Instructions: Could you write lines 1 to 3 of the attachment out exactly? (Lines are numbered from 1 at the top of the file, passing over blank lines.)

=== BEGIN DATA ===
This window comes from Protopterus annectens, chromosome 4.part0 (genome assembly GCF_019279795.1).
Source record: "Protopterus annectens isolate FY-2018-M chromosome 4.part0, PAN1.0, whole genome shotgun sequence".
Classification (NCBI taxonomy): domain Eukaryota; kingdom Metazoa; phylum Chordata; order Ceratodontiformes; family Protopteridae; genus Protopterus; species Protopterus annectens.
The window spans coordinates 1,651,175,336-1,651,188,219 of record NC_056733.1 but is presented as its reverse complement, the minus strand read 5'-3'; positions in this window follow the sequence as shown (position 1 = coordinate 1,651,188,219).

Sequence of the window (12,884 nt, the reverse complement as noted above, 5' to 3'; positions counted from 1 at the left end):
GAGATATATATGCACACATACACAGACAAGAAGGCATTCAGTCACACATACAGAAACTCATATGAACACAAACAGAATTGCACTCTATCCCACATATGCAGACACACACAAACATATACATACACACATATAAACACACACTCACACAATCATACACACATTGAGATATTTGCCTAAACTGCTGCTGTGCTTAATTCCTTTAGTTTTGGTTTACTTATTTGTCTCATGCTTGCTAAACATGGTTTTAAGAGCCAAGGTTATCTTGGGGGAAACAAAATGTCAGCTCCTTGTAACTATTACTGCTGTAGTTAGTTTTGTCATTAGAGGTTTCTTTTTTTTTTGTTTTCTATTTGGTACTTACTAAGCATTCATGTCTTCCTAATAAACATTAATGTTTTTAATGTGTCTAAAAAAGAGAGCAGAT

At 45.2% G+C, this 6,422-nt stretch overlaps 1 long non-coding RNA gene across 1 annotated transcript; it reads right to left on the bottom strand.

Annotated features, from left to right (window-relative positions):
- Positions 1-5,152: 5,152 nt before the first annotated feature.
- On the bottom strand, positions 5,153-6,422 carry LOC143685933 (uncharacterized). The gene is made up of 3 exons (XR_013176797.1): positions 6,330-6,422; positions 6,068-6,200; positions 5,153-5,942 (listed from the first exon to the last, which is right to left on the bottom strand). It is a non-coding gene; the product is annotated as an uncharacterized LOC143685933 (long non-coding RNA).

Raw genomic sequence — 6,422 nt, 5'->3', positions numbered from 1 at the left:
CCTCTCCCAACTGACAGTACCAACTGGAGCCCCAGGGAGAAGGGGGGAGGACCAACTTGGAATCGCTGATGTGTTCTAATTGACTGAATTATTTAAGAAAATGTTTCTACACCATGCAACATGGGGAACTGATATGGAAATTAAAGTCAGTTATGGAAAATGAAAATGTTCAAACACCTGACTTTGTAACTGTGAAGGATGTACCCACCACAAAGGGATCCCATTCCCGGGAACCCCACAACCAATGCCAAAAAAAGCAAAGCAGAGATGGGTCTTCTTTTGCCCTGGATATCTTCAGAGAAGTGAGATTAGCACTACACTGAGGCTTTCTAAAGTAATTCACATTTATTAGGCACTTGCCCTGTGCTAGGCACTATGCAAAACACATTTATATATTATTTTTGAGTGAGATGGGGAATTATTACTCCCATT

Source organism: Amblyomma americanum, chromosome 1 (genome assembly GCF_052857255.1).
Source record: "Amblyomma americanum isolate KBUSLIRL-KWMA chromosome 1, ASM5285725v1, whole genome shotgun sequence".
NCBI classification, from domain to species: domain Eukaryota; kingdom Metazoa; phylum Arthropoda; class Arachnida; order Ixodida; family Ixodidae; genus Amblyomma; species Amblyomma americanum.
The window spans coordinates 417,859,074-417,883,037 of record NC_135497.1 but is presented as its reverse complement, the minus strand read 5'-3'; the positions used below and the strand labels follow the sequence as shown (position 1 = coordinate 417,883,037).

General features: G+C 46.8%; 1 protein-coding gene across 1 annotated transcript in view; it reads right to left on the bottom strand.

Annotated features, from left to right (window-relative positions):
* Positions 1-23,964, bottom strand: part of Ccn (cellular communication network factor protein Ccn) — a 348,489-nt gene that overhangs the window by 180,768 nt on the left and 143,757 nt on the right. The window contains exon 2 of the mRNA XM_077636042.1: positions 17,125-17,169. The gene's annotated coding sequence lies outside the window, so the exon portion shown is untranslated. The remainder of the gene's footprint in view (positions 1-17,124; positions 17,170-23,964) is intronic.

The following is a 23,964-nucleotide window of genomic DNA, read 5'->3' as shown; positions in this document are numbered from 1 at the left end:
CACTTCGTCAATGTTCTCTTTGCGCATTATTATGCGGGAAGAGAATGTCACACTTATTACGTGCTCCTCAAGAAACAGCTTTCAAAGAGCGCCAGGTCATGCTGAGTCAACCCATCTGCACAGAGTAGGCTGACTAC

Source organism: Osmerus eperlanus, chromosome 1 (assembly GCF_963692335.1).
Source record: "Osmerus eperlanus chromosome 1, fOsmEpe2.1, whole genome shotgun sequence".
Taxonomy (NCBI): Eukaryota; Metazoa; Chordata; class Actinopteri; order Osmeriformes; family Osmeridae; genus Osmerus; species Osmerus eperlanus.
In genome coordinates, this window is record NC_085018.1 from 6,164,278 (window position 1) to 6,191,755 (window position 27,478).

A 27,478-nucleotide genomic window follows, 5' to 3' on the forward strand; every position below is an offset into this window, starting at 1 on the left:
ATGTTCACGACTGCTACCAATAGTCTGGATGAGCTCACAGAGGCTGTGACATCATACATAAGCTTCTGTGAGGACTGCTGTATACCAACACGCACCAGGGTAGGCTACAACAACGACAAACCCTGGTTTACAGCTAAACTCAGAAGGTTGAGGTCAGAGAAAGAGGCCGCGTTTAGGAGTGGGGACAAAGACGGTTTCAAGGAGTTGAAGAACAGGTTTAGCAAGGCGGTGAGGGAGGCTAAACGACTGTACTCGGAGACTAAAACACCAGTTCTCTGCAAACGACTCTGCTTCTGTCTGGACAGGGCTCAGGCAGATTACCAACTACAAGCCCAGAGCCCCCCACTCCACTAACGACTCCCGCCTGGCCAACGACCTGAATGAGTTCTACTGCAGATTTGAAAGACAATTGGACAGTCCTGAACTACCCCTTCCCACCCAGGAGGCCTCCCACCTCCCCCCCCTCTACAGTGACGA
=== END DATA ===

This window comes from Protopterus annectens, chromosome 4.part0 (genome assembly GCF_019279795.1).
Source record: "Protopterus annectens isolate FY-2018-M chromosome 4.part0, PAN1.0, whole genome shotgun sequence".
Classification (NCBI taxonomy): domain Eukaryota; kingdom Metazoa; phylum Chordata; order Ceratodontiformes; family Protopteridae; genus Protopterus; species Protopterus annectens.